All the gains in stock Market can be attributed to 4% of listed stocks

There is a  4% rule as it pertains to retirement. It goes like this: If you begin retirement, withdrawing 4% of your savings and adjust each following year’s withdrawals for inflation, your money should last 30 years. It may be the most widely accepted and most often cited rule of personal finance.
There is another relatively new 4% rule.
In January of 2017, Hendrik Bessembinder, who is in the finance department of Arizona State’s business school, released an initial draft of a whitepaper he titled, “Do Stocks Outperform Treasury Bills?”
From 1926 to 2015 the average monthly return on a T-Bill was 0.38%, or roughly 4.56% annually. Surely stocks do better than  Treasury Bills, right? Turns out, most stocks fail to outperform T-Bills.
To reach this conclusion, Bessembinder looked at every single stock listed on all major exchanges .From 1926 through 2015. That’s over 26,000 stocks. He found that only 42.1% of them had returns that exceeded a T-Bill and that more than half had negative returns. The best 86 stocks, or roughly .33% of all stocks ever traded on one of the three major exchanges, accounted for half of all the gains in the stock market.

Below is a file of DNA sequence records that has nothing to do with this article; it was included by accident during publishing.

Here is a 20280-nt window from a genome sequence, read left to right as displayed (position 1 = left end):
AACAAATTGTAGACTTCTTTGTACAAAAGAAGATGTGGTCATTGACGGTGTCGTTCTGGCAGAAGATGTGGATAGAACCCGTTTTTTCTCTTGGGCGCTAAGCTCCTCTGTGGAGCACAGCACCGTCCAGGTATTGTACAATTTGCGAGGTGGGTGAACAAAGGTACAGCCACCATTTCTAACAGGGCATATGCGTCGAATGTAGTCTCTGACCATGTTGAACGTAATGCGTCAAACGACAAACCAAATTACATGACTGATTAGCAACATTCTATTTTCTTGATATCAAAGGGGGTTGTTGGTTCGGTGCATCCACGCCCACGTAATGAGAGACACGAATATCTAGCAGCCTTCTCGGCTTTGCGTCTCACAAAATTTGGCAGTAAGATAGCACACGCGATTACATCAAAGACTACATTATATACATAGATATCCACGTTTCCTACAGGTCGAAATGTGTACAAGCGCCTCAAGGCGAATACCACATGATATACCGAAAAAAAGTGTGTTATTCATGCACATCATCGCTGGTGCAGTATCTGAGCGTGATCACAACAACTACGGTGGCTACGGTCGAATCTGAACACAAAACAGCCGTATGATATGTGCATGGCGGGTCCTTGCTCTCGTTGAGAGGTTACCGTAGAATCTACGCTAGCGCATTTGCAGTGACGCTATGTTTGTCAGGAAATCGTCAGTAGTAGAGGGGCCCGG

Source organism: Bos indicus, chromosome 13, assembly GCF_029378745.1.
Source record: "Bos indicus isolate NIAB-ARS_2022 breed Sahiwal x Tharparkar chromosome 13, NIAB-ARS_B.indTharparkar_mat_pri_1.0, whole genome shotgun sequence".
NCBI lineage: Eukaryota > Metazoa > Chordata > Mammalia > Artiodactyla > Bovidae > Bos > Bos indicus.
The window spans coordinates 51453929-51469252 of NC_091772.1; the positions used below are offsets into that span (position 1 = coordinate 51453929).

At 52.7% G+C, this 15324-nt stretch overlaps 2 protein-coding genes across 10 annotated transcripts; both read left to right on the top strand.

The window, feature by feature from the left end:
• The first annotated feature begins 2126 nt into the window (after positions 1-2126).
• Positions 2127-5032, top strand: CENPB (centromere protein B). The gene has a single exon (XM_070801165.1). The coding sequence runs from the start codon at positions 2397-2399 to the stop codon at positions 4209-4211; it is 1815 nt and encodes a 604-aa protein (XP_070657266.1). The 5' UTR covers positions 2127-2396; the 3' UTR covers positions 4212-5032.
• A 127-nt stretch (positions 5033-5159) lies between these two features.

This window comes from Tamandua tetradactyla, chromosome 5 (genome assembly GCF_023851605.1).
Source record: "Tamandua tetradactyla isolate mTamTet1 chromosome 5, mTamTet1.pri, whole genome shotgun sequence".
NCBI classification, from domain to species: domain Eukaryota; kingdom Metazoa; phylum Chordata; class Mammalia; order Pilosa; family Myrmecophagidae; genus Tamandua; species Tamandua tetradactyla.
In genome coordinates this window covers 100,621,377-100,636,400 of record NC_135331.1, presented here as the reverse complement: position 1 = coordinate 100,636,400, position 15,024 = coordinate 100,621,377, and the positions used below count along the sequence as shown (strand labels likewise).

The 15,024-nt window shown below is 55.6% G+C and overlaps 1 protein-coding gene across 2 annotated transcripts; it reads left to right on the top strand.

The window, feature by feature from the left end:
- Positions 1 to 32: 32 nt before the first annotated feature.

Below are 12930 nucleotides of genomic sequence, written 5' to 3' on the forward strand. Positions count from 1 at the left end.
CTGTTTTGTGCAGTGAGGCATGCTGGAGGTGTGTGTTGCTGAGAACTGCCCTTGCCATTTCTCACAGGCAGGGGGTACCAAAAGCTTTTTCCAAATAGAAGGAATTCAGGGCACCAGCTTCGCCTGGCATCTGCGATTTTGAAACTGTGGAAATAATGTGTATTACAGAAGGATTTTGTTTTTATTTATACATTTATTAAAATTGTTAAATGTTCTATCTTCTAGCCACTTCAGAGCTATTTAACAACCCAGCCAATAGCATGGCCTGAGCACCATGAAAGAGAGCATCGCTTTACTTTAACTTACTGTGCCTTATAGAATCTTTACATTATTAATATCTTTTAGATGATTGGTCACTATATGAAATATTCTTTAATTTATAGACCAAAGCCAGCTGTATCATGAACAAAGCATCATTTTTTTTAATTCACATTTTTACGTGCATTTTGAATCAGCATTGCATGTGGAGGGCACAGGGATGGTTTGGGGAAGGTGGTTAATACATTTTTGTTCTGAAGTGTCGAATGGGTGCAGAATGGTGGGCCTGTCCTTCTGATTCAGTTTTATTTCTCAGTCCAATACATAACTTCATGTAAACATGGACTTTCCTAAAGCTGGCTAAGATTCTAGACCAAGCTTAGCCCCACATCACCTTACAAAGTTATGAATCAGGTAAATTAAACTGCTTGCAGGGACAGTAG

What’s more, all the gains generated by the stock market can be attributed to the best 1,000 stocks. That is, of the 26,000 stocks Bessembinder researched, just 4% account for every penny of wealth the stock market has ever created. The bottom 96%? Nothing. This is the other 4% rule.
As Bessembinder writes, “This study highlights that non-diversified stock investments are subject to the very real risk that they will fail to include the relatively few stocks that, ex post [based on actual results], generate very large cumulative returns.” Most education in the field of investing emphasizes diversification as a means of reducing risk. Bessembinder re-frames diversification as a means of capturing the full returns of the market. Fail to diversify and you could miss out on the small percentage of stocks that generate long-term wealth.

The implications of Bessembinder’s findings are many. It should make you think twice about how investing is depicted in the financial media. Most importantly, it should shift your focus from which stocks to pick to how you can capture the full returns of the market in as efficient a manner as possible.